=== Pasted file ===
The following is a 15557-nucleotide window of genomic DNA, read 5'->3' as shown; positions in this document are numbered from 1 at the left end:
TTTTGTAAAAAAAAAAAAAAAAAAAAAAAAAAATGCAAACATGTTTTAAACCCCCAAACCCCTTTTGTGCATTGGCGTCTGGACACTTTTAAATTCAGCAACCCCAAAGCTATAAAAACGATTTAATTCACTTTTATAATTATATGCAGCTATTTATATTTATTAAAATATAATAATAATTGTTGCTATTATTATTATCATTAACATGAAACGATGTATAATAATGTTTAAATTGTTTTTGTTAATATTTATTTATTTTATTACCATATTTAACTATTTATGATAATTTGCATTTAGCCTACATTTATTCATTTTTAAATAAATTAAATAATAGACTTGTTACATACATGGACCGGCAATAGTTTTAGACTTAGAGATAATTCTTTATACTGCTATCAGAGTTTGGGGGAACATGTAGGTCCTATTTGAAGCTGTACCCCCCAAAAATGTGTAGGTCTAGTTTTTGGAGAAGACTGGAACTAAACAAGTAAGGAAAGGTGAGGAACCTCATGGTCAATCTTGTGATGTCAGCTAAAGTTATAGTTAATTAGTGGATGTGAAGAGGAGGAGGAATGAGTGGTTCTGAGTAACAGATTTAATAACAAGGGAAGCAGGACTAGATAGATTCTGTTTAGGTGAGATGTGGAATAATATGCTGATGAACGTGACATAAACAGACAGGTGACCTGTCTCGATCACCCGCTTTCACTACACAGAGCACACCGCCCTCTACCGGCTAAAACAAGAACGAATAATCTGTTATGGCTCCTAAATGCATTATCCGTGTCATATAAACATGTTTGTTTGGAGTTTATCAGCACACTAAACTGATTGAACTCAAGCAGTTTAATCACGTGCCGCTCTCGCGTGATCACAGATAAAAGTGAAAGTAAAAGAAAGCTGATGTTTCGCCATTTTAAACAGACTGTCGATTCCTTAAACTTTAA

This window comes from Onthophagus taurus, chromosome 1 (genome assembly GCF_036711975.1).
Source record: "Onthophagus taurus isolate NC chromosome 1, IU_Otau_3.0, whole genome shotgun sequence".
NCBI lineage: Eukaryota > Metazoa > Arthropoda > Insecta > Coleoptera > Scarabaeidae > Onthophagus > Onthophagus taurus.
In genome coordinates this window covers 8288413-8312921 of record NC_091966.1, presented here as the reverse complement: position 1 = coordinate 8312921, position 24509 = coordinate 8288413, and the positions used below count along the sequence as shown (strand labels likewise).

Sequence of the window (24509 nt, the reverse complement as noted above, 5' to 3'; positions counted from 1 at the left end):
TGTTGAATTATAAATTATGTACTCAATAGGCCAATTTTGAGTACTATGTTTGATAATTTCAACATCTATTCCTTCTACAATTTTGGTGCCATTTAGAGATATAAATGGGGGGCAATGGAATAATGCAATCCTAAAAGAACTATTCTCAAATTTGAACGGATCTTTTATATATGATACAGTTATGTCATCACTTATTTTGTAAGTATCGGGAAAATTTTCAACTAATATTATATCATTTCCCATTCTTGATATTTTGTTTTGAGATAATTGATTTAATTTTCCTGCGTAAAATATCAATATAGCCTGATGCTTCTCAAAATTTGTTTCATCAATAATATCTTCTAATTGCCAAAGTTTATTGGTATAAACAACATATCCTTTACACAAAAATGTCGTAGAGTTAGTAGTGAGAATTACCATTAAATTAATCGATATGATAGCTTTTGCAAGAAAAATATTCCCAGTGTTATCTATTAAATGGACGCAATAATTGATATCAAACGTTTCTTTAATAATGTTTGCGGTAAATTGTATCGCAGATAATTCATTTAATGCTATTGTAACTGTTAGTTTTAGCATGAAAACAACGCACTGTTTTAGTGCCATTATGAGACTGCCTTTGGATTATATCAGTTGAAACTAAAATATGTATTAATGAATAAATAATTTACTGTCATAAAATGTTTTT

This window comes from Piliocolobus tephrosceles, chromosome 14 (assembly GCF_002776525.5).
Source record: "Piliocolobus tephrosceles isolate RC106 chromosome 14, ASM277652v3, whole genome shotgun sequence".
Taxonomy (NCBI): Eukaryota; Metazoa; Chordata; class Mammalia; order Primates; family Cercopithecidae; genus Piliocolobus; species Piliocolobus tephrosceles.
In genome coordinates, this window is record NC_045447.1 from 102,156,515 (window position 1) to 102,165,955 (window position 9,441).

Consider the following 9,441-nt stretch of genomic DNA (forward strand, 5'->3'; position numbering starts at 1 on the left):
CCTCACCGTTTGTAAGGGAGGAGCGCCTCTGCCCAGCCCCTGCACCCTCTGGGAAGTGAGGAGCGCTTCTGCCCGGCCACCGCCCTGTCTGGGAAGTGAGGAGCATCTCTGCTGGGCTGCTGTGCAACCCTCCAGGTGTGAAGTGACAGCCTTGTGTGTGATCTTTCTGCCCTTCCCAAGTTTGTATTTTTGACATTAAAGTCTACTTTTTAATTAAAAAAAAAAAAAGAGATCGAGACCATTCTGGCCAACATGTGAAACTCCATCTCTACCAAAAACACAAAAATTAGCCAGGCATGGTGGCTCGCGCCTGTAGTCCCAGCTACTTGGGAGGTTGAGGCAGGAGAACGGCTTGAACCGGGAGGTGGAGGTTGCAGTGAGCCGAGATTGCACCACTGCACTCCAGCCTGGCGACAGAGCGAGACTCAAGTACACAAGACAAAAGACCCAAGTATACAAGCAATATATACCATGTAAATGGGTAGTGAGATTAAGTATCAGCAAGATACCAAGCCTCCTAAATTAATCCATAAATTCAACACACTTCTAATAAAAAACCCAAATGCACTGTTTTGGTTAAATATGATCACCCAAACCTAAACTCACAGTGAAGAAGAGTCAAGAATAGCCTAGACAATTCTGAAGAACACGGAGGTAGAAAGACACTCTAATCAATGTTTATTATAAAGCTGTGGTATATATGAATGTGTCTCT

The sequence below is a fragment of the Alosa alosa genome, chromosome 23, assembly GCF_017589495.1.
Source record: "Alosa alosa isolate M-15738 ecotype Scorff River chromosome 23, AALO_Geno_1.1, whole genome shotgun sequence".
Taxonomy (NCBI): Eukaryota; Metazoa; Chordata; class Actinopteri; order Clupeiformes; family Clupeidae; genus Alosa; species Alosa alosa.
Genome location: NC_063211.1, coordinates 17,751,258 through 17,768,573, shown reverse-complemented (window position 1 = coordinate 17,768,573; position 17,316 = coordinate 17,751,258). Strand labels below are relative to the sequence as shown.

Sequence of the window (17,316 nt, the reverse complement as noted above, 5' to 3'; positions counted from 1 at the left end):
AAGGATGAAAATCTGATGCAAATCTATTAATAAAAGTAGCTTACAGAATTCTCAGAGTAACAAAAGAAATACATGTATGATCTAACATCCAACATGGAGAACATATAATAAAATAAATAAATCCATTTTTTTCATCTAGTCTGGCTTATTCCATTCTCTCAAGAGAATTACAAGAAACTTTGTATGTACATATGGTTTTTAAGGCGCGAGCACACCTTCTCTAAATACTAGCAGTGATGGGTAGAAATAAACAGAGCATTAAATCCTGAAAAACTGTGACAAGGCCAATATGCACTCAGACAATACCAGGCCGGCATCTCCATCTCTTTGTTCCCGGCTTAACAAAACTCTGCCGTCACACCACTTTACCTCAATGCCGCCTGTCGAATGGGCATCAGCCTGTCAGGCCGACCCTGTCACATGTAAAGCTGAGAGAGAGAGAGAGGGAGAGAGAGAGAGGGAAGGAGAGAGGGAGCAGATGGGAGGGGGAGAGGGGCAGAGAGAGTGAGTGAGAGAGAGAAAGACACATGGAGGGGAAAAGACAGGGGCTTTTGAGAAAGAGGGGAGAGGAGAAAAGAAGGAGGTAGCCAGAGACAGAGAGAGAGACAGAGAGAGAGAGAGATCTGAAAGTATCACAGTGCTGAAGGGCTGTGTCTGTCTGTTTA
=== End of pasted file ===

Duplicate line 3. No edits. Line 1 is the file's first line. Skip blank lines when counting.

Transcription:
This window comes from Onthophagus taurus, chromosome 1 (genome assembly GCF_036711975.1).